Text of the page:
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Tigers’ lengthy backcourt poses problems for Hoyas
Question of the Day
When Georgetown and Memphis met last season in a pre-Christmas collision of undefeated top-five teams, the Hoyas entered the game concerned with the Tigers’ backcourt length and penetration prowess. A year later, the stars and stakes have changed, but the challenge remains the same.
Though Derrick Rose and Chris Douglas-Roberts now play in the NBA, the 17th-ranked Tigers (5-1) will invade Verizon Center on Saturday once again boasting a backcourt brimming with potential mismatches.
While the 19th-ranked Hoyas (6-1) feature traditional-size starting guards in Chris Wright (6-foot-1), Jessie Sapp (6-3) and Austin Freeman (6-4), the Tigers counter with a trio larger than many of the other backcourts the Hoyas have faced thus far in Wesley Witherspoon (6-8), Antonio Anderson (6-6) and Tyreke Evans (6-6).
“We have size and length,” Memphis coach John Calipari said. “We’re young in the backcourt with [freshmen] Tyreke and Wesley, but I think we have a group that can hurt teams in a lot of different ways.”
Last season, the Hoyas struggled with the size-speed combination of Douglas-Roberts and Rose. The Memphis guards combined for 42 points, 11 rebounds and eight assists in an 85-71 victory over Georgetown at FedEx Forum. After a brilliant freshman campaign, Rose became the top pick in the NBA Draft. So this season, Calipari has turned the offense over to another freshman in Evans, who has a 7-3 wingspan.
Though his production (16.2 points, 5.8 rebounds, 3.8 assists) seems to suggest otherwise, Evans hasn’t adjusted to the college game quite as quickly as Rose. Evans is an outstanding slasher and finisher, skills that made him a McDonald’s All-American and consensus top-10 recruit, but he lacks Rose’s halfcourt savvy. The Chester, Pa., native struggled when Xavier backed away and dared him to shoot in Memphis’ loss to the Musketeers in the finale of the Puerto Rico Tip-Off on Nov. 23.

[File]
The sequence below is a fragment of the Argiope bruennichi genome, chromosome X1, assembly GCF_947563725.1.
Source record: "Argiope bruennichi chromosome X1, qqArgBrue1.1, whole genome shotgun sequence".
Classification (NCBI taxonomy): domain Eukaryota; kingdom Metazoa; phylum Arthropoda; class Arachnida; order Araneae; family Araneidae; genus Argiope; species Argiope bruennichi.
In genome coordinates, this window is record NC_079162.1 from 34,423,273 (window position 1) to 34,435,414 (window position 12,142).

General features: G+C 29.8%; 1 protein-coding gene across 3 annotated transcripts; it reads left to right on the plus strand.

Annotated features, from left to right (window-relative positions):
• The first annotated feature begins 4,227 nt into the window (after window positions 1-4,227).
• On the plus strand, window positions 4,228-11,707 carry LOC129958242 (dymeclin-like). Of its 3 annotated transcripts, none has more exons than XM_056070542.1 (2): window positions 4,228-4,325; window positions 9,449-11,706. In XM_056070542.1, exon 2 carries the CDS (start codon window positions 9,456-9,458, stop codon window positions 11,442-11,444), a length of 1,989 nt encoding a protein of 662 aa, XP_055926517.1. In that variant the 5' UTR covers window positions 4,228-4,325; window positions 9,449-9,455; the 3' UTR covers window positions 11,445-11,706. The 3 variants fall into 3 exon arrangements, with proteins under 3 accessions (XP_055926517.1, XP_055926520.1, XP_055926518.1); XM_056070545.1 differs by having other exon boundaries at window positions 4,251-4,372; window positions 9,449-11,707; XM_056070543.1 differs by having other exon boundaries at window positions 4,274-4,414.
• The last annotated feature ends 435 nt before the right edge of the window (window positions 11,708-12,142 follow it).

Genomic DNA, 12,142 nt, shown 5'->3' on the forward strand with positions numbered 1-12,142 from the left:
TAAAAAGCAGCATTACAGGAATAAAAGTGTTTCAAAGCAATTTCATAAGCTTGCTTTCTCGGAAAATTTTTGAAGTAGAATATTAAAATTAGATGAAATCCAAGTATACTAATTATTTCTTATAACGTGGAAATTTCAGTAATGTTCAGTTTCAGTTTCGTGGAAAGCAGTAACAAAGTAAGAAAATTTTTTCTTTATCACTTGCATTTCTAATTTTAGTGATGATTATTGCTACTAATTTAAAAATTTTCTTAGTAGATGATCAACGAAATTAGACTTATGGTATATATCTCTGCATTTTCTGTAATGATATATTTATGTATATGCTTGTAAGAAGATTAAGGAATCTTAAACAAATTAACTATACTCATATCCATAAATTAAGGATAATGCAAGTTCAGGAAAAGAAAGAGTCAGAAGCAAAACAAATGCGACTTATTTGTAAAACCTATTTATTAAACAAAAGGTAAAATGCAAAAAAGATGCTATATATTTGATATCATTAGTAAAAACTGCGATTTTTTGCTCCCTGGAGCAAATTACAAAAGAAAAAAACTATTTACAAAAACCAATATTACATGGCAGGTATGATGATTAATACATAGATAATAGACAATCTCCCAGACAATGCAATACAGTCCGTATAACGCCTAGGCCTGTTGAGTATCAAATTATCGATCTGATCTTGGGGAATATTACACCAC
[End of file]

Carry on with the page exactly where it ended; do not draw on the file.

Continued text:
“I was thinking too much,” said Evans, who finished 4-for-16 from the field in the 63-58 defeat. “I didn’t have any confidence. I have to get back to catch and shoot. When guys sag off, let it go. Then when they start playing me, my ability to get to the rack, I can do that any time.”
The Tigers responded to the loss by obliterating Marist 100-61 in their last outing, with Evans connecting on 10 of 13 shots to score a game-high 24 points.
“I liked how Tyreke played tonight,” Calipari said afterward. “He messed with the ball about three of four times, as opposed to every time. The rest of the time he scored, got to the rim.”
That performance against the Red Foxes doesn’t change the book on how to defend Evans and the long, athletic Tigers. The Memphis halfcourt offense might best be described as slash-and-crash. Evans and his fellow guards penetrate, attempt to draw help and then either shoot or pass to forwards including Robert Dozier (12.0 points, 6.5 rebounds) and Shawn Taggert (11.3 points, 10.0 rebounds).
What the Tigers haven’t done so well this season is make opponents pay for defending them with a sagging zone. Evans shoots 20 percent from 3-point range, and Memphis shoots 29.5 percent from behind the arc as a team (248th in the nation).
“[Other teams think] they have an idea of what bothers us,” Calipari said. “One of them is: Give us open shots and pack it in and hope we don’t make them. My issue with that is it’s a heck of a thing to tell your team that we can’t play with these guys, so just stay in the lane.”
About the Author
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